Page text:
Sushi VillageFull disclosure: this has been my favorite restaurant in the world since I could still count my age on my fingers. At that time, my parents would limit our options to non-sushi items to keep the budget under control, so bowls of udon noodle soup (still just $5.45), sometimes loaded up with tempura ($9.25), were good choices from the full menu of Japanese offerings (spinach gomae, sukiyaki, plus locally-inspired items like avocado and Dungeness crab salad). As an employed adult, I feel free to spoil myself at their sushi bar, choosing from fresh uni, 'box' style sushi, and whatever else the specials menu has featured. The no-reservations policy means that waits are de rigueur on the comfy couches of the bar area, except for larger parties, who would be smart to call ahead about one of the private tatami rooms.
Sushi Village: 4272 Mountain Square, V0N 1B4; 604-932-3330; website
Alta BistroSince opening in late 2010, Alta Bistro has evolved from a simple bistro with exceptional food to a true high-end, modern restaurant experience (the kind where you'd be wise to reserve way in advance). While those who may have gone in the past will mourn the relegation of the terrific-value prix-fixe menu to off-season only, the beautifully presented plates feature the kind of modern technique you'd expect at a multiple-Michelin-starred restaurant: Alberta elk tartar and duck liver parfait arrives in a little jar, with cocoa nibs and molasses rye bread crumbs spilling onto the wood board below, wowing customers as they admire the newly expanded space.
Alta Bistro: 4319 Main St, V0N 1B4; 604-932-2582; website
AraxiThis sibling restaurant of some of Vancouver's finest (West, Blue Water Café) brings a bit of big city swank up to Whistler's main square. The newly-installed oyster bar gleams, refreshing the long-standing restaurant. Fresh seafood is a star here, including the multi-tiered seafood towers. Alongside the urban shine, Araxi offers a little ski town warmth, like the après-ski bar special fondue. The most important thing that Araxi has to offer, however, is the one thing that nobody else in Whistler seems to have been able to master: a decent cocktail (try the barrel-aged boulevardier).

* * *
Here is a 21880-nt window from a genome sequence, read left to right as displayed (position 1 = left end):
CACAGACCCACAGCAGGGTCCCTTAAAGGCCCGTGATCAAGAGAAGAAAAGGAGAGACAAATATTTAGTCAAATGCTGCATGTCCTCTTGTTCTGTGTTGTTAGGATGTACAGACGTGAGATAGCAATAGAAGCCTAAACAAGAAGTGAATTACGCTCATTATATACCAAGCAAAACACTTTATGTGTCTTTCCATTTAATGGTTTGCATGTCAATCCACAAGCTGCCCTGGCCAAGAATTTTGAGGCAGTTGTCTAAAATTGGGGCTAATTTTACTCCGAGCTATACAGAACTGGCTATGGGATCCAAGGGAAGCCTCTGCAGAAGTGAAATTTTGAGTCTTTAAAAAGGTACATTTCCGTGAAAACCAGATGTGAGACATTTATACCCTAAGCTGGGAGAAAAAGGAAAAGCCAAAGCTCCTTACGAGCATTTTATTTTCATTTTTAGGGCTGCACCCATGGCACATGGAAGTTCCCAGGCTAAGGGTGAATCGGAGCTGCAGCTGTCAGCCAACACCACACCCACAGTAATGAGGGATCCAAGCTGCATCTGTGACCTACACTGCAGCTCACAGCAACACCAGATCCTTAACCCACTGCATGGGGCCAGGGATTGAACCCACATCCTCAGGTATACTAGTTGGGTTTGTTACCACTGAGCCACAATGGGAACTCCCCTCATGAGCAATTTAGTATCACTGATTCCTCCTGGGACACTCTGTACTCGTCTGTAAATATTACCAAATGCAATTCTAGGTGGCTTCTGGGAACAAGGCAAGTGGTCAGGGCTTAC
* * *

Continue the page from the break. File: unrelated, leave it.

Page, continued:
Araxi: 4222 Village Square, V0N 1B4; 604-932-4540; website
Zog's Dogs/Beaver TailsThis Village window is brave, featuring no indoor seating, even in the height of ski season. It has reason to be confident, though, serving up two uniquely Canadian foods: poutine, and large, flat pieces of fried dough called Beaver Tails. The tails really aren't that different from the elephant ears served at state fairs, except for the toppings, which start with the familiar (cinnamon and sugar), but expand to a variety that includes chocolate hazelnut, apple cinnamon, and, for the full Canadian experience, maple butter. The budget-snack stop by window does brisk business in hot dogs at lunchtime, but it really comes alive for prime poutine time—it's open until 1 a.m. on Saturdays.
Zog's Dogs/Beaver Tails: 4340 Sundial Crescent, V0N 1B4; 604-938-6644; Google+
About the author: Naomi Bishop is a Seattle based food and travel writer. Find her wandering through words and worlds on her blog, TheGastroGnome, where she claims that being a GastroGnome is not about sitting idly on the front lawn of culinary cottages. Follow her explorations of cooking and culture around the world at @GastroGnome. Get restaurant suggestions and locate local eats in the Northwest from her app, Unique Eats of the Northwest.